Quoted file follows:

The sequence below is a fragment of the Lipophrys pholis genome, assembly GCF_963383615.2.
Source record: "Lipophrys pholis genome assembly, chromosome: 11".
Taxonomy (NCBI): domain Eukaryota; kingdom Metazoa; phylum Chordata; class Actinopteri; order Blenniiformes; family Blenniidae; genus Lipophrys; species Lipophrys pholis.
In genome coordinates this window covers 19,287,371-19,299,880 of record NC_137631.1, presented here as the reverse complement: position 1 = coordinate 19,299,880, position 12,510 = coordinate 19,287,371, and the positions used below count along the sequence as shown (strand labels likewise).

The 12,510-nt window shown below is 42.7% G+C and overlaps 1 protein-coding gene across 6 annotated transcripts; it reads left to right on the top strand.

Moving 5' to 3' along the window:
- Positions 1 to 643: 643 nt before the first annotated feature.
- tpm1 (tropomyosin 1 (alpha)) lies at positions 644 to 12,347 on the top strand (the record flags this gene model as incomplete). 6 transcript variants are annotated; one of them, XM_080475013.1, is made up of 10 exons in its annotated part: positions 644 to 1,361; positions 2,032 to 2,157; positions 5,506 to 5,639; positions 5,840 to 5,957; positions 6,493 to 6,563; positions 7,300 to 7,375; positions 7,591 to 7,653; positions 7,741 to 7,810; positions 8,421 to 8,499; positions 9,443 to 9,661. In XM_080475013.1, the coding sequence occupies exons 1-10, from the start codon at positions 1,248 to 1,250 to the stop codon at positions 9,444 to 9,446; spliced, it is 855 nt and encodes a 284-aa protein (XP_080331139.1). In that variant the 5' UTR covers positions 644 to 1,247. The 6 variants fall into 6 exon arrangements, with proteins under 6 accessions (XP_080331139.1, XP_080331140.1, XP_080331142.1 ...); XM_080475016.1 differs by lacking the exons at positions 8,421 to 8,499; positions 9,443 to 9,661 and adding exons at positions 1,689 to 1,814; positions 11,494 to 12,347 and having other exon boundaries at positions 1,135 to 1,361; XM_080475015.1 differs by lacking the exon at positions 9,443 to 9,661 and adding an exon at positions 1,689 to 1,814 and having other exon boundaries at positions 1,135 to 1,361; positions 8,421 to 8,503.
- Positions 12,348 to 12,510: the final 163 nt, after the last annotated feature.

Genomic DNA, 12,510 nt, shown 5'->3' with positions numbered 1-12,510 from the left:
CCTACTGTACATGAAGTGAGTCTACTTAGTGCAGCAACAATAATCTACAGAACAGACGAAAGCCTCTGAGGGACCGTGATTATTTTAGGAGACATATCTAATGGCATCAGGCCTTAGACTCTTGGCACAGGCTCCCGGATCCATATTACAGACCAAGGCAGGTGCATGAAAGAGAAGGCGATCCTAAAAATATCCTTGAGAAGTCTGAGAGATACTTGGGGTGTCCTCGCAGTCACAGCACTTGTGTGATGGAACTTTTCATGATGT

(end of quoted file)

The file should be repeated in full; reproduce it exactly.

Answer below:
The sequence below is a fragment of the Lipophrys pholis genome, assembly GCF_963383615.2.
Source record: "Lipophrys pholis genome assembly, chromosome: 11".
Taxonomy (NCBI): domain Eukaryota; kingdom Metazoa; phylum Chordata; class Actinopteri; order Blenniiformes; family Blenniidae; genus Lipophrys; species Lipophrys pholis.
In genome coordinates this window covers 19,287,371-19,299,880 of record NC_137631.1, presented here as the reverse complement: position 1 = coordinate 19,299,880, position 12,510 = coordinate 19,287,371, and the positions used below count along the sequence as shown (strand labels likewise).

The 12,510-nt window shown below is 42.7% G+C and overlaps 1 protein-coding gene across 6 annotated transcripts; it reads left to right on the top strand.

Moving 5' to 3' along the window:
- Positions 1 to 643: 643 nt before the first annotated feature.
- tpm1 (tropomyosin 1 (alpha)) lies at positions 644 to 12,347 on the top strand (the record flags this gene model as incomplete). 6 transcript variants are annotated; one of them, XM_080475013.1, is made up of 10 exons in its annotated part: positions 644 to 1,361; positions 2,032 to 2,157; positions 5,506 to 5,639; positions 5,840 to 5,957; positions 6,493 to 6,563; positions 7,300 to 7,375; positions 7,591 to 7,653; positions 7,741 to 7,810; positions 8,421 to 8,499; positions 9,443 to 9,661. In XM_080475013.1, the coding sequence occupies exons 1-10, from the start codon at positions 1,248 to 1,250 to the stop codon at positions 9,444 to 9,446; spliced, it is 855 nt and encodes a 284-aa protein (XP_080331139.1). In that variant the 5' UTR covers positions 644 to 1,247. The 6 variants fall into 6 exon arrangements, with proteins under 6 accessions (XP_080331139.1, XP_080331140.1, XP_080331142.1 ...); XM_080475016.1 differs by lacking the exons at positions 8,421 to 8,499; positions 9,443 to 9,661 and adding exons at positions 1,689 to 1,814; positions 11,494 to 12,347 and having other exon boundaries at positions 1,135 to 1,361; XM_080475015.1 differs by lacking the exon at positions 9,443 to 9,661 and adding an exon at positions 1,689 to 1,814 and having other exon boundaries at positions 1,135 to 1,361; positions 8,421 to 8,503.
- Positions 12,348 to 12,510: the final 163 nt, after the last annotated feature.

Genomic DNA, 12,510 nt, shown 5'->3' with positions numbered 1-12,510 from the left:
CCTACTGTACATGAAGTGAGTCTACTTAGTGCAGCAACAATAATCTACAGAACAGACGAAAGCCTCTGAGGGACCGTGATTATTTTAGGAGACATATCTAATGGCATCAGGCCTTAGACTCTTGGCACAGGCTCCCGGATCCATATTACAGACCAAGGCAGGTGCATGAAAGAGAAGGCGATCCTAAAAATATCCTTGAGAAGTCTGAGAGATACTTGGGGTGTCCTCGCAGTCACAGCACTTGTGTGATGGAACTTTTCATGATGT